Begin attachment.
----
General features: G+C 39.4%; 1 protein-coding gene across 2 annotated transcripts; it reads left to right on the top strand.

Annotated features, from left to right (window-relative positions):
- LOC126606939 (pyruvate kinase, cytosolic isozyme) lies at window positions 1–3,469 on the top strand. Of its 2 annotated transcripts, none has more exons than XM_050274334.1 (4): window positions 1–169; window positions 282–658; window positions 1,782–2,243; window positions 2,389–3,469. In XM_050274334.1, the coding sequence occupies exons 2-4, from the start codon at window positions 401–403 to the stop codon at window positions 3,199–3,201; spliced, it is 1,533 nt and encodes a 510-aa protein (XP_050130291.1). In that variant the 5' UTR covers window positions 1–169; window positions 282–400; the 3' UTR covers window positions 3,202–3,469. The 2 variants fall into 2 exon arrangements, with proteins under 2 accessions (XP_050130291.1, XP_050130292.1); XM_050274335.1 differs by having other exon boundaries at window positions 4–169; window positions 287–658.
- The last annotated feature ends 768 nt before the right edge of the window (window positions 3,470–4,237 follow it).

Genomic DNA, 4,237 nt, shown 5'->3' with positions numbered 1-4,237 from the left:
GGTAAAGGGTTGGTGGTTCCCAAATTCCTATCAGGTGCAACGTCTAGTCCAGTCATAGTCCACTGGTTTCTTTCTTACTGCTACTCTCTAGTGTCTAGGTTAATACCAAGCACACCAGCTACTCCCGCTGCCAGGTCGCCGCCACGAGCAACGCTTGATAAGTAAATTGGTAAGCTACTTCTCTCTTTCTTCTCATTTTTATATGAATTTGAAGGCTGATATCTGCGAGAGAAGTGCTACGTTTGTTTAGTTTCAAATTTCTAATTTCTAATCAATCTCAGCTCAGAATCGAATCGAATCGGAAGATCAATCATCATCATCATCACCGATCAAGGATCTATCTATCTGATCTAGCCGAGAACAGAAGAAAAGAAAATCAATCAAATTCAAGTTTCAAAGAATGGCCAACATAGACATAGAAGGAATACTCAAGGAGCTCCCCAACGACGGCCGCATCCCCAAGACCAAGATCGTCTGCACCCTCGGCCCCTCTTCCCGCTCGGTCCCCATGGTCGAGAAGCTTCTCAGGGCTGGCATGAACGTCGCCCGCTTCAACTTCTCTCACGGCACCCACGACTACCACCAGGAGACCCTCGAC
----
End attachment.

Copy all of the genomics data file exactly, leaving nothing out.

General features: G+C 39.4%; 1 protein-coding gene across 2 annotated transcripts; it reads left to right on the top strand.

Annotated features, from left to right (window-relative positions):
- LOC126606939 (pyruvate kinase, cytosolic isozyme) lies at window positions 1–3,469 on the top strand. Of its 2 annotated transcripts, none has more exons than XM_050274334.1 (4): window positions 1–169; window positions 282–658; window positions 1,782–2,243; window positions 2,389–3,469. In XM_050274334.1, the coding sequence occupies exons 2-4, from the start codon at window positions 401–403 to the stop codon at window positions 3,199–3,201; spliced, it is 1,533 nt and encodes a 510-aa protein (XP_050130291.1). In that variant the 5' UTR covers window positions 1–169; window positions 282–400; the 3' UTR covers window positions 3,202–3,469. The 2 variants fall into 2 exon arrangements, with proteins under 2 accessions (XP_050130291.1, XP_050130292.1); XM_050274335.1 differs by having other exon boundaries at window positions 4–169; window positions 287–658.
- The last annotated feature ends 768 nt before the right edge of the window (window positions 3,470–4,237 follow it).

Genomic DNA, 4,237 nt, shown 5'->3' with positions numbered 1-4,237 from the left:
GGTAAAGGGTTGGTGGTTCCCAAATTCCTATCAGGTGCAACGTCTAGTCCAGTCATAGTCCACTGGTTTCTTTCTTACTGCTACTCTCTAGTGTCTAGGTTAATACCAAGCACACCAGCTACTCCCGCTGCCAGGTCGCCGCCACGAGCAACGCTTGATAAGTAAATTGGTAAGCTACTTCTCTCTTTCTTCTCATTTTTATATGAATTTGAAGGCTGATATCTGCGAGAGAAGTGCTACGTTTGTTTAGTTTCAAATTTCTAATTTCTAATCAATCTCAGCTCAGAATCGAATCGAATCGGAAGATCAATCATCATCATCATCACCGATCAAGGATCTATCTATCTGATCTAGCCGAGAACAGAAGAAAAGAAAATCAATCAAATTCAAGTTTCAAAGAATGGCCAACATAGACATAGAAGGAATACTCAAGGAGCTCCCCAACGACGGCCGCATCCCCAAGACCAAGATCGTCTGCACCCTCGGCCCCTCTTCCCGCTCGGTCCCCATGGTCGAGAAGCTTCTCAGGGCTGGCATGAACGTCGCCCGCTTCAACTTCTCTCACGGCACCCACGACTACCACCAGGAGACCCTCGAC